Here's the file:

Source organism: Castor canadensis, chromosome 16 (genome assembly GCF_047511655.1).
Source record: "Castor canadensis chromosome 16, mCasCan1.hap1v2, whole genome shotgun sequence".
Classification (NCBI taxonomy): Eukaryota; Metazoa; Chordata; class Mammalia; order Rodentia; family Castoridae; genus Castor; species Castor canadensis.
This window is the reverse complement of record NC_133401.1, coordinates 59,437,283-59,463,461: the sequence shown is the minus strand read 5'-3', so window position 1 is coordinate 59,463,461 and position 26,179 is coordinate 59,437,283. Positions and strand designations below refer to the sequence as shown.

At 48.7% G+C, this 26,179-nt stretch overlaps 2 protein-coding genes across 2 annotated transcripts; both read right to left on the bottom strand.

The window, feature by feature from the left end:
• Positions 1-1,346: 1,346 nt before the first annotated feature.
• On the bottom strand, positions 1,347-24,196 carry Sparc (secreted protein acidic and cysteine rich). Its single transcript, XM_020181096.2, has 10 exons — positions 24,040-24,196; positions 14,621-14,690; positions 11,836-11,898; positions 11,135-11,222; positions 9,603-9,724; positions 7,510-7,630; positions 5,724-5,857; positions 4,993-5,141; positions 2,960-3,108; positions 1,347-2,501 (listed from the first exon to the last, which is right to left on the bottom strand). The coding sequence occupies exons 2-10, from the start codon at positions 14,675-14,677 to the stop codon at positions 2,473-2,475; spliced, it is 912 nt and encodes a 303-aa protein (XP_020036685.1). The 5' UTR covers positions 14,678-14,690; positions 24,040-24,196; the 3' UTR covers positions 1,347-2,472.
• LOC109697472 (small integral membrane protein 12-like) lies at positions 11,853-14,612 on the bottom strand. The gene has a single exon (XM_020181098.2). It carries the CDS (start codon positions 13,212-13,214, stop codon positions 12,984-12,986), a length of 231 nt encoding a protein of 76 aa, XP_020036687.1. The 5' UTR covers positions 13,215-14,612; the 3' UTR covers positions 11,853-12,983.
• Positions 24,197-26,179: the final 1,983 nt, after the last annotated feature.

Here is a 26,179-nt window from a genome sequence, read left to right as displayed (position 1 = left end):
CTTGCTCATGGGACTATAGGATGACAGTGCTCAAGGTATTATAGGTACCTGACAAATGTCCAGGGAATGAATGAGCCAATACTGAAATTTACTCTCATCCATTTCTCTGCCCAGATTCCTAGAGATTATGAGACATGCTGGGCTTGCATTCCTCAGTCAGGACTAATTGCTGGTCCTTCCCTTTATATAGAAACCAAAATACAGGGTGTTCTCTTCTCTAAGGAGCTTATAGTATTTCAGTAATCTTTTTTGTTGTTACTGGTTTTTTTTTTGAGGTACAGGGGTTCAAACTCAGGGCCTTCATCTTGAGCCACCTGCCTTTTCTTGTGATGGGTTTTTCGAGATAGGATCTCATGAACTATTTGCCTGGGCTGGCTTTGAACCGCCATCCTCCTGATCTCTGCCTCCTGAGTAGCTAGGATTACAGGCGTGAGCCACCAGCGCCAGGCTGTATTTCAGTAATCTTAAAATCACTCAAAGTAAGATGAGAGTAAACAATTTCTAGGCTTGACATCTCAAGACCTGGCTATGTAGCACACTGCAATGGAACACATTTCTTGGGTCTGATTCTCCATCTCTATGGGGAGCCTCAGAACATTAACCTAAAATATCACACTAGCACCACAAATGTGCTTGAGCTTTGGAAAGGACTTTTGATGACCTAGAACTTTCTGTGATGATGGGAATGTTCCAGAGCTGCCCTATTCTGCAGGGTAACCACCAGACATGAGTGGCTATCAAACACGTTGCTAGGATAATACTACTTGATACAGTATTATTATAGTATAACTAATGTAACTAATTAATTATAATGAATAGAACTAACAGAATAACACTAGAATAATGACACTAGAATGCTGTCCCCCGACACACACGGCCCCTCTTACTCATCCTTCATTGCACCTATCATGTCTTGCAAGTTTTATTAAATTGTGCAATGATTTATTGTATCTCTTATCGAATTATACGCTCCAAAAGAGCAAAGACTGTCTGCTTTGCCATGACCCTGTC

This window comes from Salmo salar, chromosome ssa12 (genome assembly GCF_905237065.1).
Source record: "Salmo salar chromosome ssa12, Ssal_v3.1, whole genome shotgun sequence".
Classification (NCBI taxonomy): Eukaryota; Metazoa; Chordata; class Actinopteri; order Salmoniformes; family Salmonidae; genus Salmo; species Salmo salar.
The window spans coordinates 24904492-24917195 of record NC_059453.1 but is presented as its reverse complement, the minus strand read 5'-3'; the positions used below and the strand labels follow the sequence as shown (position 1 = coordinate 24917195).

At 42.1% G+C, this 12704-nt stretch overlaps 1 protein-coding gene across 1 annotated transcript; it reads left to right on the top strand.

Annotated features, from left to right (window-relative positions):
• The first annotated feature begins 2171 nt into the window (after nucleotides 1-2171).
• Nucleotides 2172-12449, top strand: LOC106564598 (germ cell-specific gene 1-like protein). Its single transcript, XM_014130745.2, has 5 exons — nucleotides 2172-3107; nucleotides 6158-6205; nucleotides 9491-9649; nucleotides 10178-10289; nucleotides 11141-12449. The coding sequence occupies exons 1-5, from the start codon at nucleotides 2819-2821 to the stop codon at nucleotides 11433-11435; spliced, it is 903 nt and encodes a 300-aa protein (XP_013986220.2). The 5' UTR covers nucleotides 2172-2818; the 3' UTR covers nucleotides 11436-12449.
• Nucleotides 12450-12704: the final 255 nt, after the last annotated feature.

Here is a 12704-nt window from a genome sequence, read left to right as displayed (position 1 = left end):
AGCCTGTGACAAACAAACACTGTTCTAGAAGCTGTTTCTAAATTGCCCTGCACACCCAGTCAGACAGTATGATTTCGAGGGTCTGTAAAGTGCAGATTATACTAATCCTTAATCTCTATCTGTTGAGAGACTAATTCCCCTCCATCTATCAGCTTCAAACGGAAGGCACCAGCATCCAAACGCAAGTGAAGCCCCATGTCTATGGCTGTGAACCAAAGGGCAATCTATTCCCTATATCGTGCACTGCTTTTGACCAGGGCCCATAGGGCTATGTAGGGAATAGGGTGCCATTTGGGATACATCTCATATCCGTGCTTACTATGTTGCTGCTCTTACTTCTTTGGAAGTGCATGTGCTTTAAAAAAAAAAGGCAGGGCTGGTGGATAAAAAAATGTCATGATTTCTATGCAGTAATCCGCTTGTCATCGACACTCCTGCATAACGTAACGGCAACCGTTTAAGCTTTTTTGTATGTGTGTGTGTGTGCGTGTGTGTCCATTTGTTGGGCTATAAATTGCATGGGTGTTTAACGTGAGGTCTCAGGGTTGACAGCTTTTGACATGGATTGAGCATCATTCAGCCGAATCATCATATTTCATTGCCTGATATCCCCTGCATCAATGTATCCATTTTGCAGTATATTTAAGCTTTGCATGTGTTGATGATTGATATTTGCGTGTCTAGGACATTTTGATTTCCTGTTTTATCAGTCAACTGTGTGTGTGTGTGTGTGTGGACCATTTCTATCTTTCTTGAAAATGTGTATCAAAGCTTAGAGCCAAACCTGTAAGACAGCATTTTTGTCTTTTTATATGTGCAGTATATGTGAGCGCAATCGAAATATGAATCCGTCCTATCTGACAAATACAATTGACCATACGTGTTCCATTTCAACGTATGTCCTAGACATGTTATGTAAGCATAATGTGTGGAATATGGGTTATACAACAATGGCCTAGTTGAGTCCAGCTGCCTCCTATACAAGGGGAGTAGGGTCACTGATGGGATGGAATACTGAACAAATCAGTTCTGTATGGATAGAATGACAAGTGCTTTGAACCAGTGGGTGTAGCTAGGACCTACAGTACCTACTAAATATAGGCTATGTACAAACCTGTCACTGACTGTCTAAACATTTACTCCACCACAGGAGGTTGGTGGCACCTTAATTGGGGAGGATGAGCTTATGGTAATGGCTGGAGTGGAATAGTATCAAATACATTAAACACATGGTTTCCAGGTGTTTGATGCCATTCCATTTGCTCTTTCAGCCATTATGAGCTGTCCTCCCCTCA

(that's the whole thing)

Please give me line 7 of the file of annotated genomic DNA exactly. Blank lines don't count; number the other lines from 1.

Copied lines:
• Positions 1-1,346: 1,346 nt before the first annotated feature.